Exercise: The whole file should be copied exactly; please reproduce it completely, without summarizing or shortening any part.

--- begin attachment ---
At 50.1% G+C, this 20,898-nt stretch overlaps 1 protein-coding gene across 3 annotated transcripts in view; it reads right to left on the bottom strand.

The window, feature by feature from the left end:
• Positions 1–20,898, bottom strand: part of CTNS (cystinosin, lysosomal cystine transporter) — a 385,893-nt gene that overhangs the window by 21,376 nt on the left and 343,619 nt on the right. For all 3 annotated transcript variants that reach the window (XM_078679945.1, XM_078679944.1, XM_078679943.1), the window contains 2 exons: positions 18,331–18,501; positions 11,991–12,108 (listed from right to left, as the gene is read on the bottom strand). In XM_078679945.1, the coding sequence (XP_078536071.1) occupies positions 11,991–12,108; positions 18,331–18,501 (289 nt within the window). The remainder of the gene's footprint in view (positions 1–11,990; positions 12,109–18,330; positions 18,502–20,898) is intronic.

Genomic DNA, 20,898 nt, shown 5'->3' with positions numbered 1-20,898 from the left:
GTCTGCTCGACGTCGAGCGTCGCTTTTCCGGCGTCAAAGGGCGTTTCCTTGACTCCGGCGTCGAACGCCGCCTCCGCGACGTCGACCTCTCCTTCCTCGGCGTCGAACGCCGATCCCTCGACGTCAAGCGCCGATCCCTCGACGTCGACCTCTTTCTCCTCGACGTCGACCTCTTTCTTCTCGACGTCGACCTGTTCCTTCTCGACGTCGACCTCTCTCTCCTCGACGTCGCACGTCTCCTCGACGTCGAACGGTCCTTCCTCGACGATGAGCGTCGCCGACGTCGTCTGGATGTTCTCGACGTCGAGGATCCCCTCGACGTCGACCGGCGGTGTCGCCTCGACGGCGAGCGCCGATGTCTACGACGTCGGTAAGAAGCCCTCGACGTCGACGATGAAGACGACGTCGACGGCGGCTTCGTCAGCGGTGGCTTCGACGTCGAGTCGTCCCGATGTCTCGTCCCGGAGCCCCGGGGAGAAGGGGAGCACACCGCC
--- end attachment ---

At 50.1% G+C, this 20,898-nt stretch overlaps 1 protein-coding gene across 3 annotated transcripts in view; it reads right to left on the bottom strand.

The window, feature by feature from the left end:
• Positions 1–20,898, bottom strand: part of CTNS (cystinosin, lysosomal cystine transporter) — a 385,893-nt gene that overhangs the window by 21,376 nt on the left and 343,619 nt on the right. For all 3 annotated transcript variants that reach the window (XM_078679945.1, XM_078679944.1, XM_078679943.1), the window contains 2 exons: positions 18,331–18,501; positions 11,991–12,108 (listed from right to left, as the gene is read on the bottom strand). In XM_078679945.1, the coding sequence (XP_078536071.1) occupies positions 11,991–12,108; positions 18,331–18,501 (289 nt within the window). The remainder of the gene's footprint in view (positions 1–11,990; positions 12,109–18,330; positions 18,502–20,898) is intronic.

Genomic DNA, 20,898 nt, shown 5'->3' with positions numbered 1-20,898 from the left:
GTCTGCTCGACGTCGAGCGTCGCTTTTCCGGCGTCAAAGGGCGTTTCCTTGACTCCGGCGTCGAACGCCGCCTCCGCGACGTCGACCTCTCCTTCCTCGGCGTCGAACGCCGATCCCTCGACGTCAAGCGCCGATCCCTCGACGTCGACCTCTTTCTCCTCGACGTCGACCTCTTTCTTCTCGACGTCGACCTGTTCCTTCTCGACGTCGACCTCTCTCTCCTCGACGTCGCACGTCTCCTCGACGTCGAACGGTCCTTCCTCGACGATGAGCGTCGCCGACGTCGTCTGGATGTTCTCGACGTCGAGGATCCCCTCGACGTCGACCGGCGGTGTCGCCTCGACGGCGAGCGCCGATGTCTACGACGTCGGTAAGAAGCCCTCGACGTCGACGATGAAGACGACGTCGACGGCGGCTTCGTCAGCGGTGGCTTCGACGTCGAGTCGTCCCGATGTCTCGTCCCGGAGCCCCGGGGAGAAGGGGAGCACACCGCC